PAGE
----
3. 3. Looking afresh means asking:<br />What kinds of learning do we value? <br />What assessment process do those values imply? <br />How does this change how we think about outcomes and evidence? <br />
    4. 4. What do we value about individual learning and identity development? <br />
    5. 5. Authenticity<br />Finding truth through examination of what is unique about oneself <br />Enacting that difference through creative expression<br />Protecting choice as a core value<br />
    6. 6.
    7. 7. Social Authenticity<br /> Becoming an authentic individual is not a matter of recoiling from society in order to find and express the inner self. What it involves is the ability to be a reflective individual who discerns what is genuinely worth pursuing within the social context in which he or she is situated. <br />
    8. 8.
    9. 9. “Finding the Thread in My Life”<br />
    10. 10. Integrity<br />Consistency and coherence over time (lifelong)<br />Consistency and coherence across roles (lifewide)<br />Achieved and asserted through narrative <br />
    11. 11. From Subject to Author<br />Ordering role of institutions and traditions shifted to individual<br />From being our values, relationships, and experiences to having them<br />Overarching principles that mediate competition<br />Thinking about the self as a system you compose and conduct <br />
    12. 12. Symphonic Employability<br />Career identity integrates<br />Human capital (competencies)<br />Social capital<br />Adaptability <br />Cultivated by narrative<br /> - Ashford et. al. <br />
    13. 13. Social Integrity<br />
    14. 14. Environments for Growth<br />In both personal and professional domains<br />Learning as attitude toward life<br />Supported by inviting environments rich in content and people <br />Technology as a means to guide and support<br />Communicated by the portfolios as a whole<br />Can inform her profession<br />
    15. 15. Implications for How We Do Assessment<br />
    16. 16. Three curricula<br />Kathleen Yancey, Reflection in the Writing Classroom<br />
    17. 17. Competencies<br />Communication<br />Critical Thinking<br />Strategic Problem Solving<br />Valuing<br />Group Interaction<br />Global Understanding<br />Effective Citizenship<br />Aesthetic Awareness<br />Information Technology<br />
    18. 18.
    19. 19. Rubrics<br />
    20. 20.
    21. 21. Useful <br />Cost-effective<br />Reasonably accurate and truthful<br />Multiple<br />Direct <br />Planned, organized, systematized and sustained<br />Kinds of direct evidence<br />Portfolios of student work <br />Student reflections on their values, attitudes, and beliefs, if developing those are intended outcomes of the course or program<br />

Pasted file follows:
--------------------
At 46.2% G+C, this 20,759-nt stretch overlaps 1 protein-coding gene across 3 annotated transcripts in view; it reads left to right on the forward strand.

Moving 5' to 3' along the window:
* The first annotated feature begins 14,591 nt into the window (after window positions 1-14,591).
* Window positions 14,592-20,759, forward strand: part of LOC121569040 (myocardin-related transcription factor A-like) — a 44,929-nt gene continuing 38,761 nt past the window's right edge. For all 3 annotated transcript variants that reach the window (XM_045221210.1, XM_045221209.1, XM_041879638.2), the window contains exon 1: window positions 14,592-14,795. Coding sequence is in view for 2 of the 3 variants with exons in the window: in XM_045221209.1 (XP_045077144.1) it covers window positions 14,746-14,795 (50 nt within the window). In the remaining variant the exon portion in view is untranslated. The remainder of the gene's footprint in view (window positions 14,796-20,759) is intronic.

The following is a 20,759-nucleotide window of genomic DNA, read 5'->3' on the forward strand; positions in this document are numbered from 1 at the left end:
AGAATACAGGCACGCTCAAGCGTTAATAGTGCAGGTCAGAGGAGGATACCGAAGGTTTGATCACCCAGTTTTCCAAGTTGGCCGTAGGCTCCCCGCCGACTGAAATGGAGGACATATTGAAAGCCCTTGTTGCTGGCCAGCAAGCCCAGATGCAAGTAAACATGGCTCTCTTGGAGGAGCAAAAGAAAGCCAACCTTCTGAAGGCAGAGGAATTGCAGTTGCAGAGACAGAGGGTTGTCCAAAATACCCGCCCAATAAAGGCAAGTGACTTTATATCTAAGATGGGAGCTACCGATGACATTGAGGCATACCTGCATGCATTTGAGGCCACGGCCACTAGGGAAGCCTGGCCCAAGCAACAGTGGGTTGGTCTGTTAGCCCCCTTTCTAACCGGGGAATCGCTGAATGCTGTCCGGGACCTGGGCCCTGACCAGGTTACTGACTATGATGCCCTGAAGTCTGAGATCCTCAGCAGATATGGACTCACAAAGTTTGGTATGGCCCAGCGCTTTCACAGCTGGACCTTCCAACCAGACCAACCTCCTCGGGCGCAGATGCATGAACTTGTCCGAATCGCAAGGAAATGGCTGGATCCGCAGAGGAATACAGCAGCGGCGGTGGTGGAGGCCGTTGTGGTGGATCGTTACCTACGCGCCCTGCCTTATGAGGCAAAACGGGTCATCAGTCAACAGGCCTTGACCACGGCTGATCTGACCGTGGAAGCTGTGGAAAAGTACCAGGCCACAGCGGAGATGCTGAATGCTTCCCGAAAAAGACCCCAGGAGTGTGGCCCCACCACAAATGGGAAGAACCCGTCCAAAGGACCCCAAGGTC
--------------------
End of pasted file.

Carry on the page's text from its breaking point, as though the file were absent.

22. 22. Liberal Education for America’s Promise<br /><ul><li>Knowledge of Human Cultures and the Physical and Natural World
    23. 23. Through study in the sciences and mathematics, social sciences, humanities, histories, languages, and the arts
    24. 24. Intellectual and Practical Skills
    25. 25. Inquiry and analysis
    26. 26. Critical and creative thinking
    27. 27. Written and oral communication
    28. 28. Quantitative literacy
    29. 29. Information literacy
    30. 30. Teamwork and problem solving
    31. 31. Personal and Social Responsibility
    32. 32. Civic knowledge and engagement—local and global
    33. 33. Intercultural knowledge and competence
    34. 34. Ethical reasoning and action
    35. 35. Foundations and skills for lifelong learning
    36. 36. Integrative Learning
    37. 37. Synthesis and advanced accomplishment across general and specialized studies</li></li></ul><li>VALUE Intercultural Rubric<br />
    38. 38. Deliberative Assessment<br />Student are privileged informants about their own learning.<br />Evidence of learning needs to come from multiple contexts, and the relationships between them need to be articulated. <br />Assessment should be a system of deliberative processes inclusive of all stakeholders that makes programs more responsive to them.<br />
    39. 39. A New Role for Competencies<br />Standardized: Matching performance to apre-defined set of outcomes<br />Deliberative: Capture standards all stakeholders value as enacted in practice and examining alignment of both student and programmatic performance<br />
    40. 40. Competencies in Organizational Learning<br />Standardized: Articulating expectations to students<br />Deliberative: Means for mutually accountable connection between individual and organizational learning <br />Boundary objects: “Boundary objects are objects that are both plastic enough to adapt to local needs and constraints of the several parties employing them, yet robust enough to maintain a common identity across sites” (Leigh Star 1989)<br />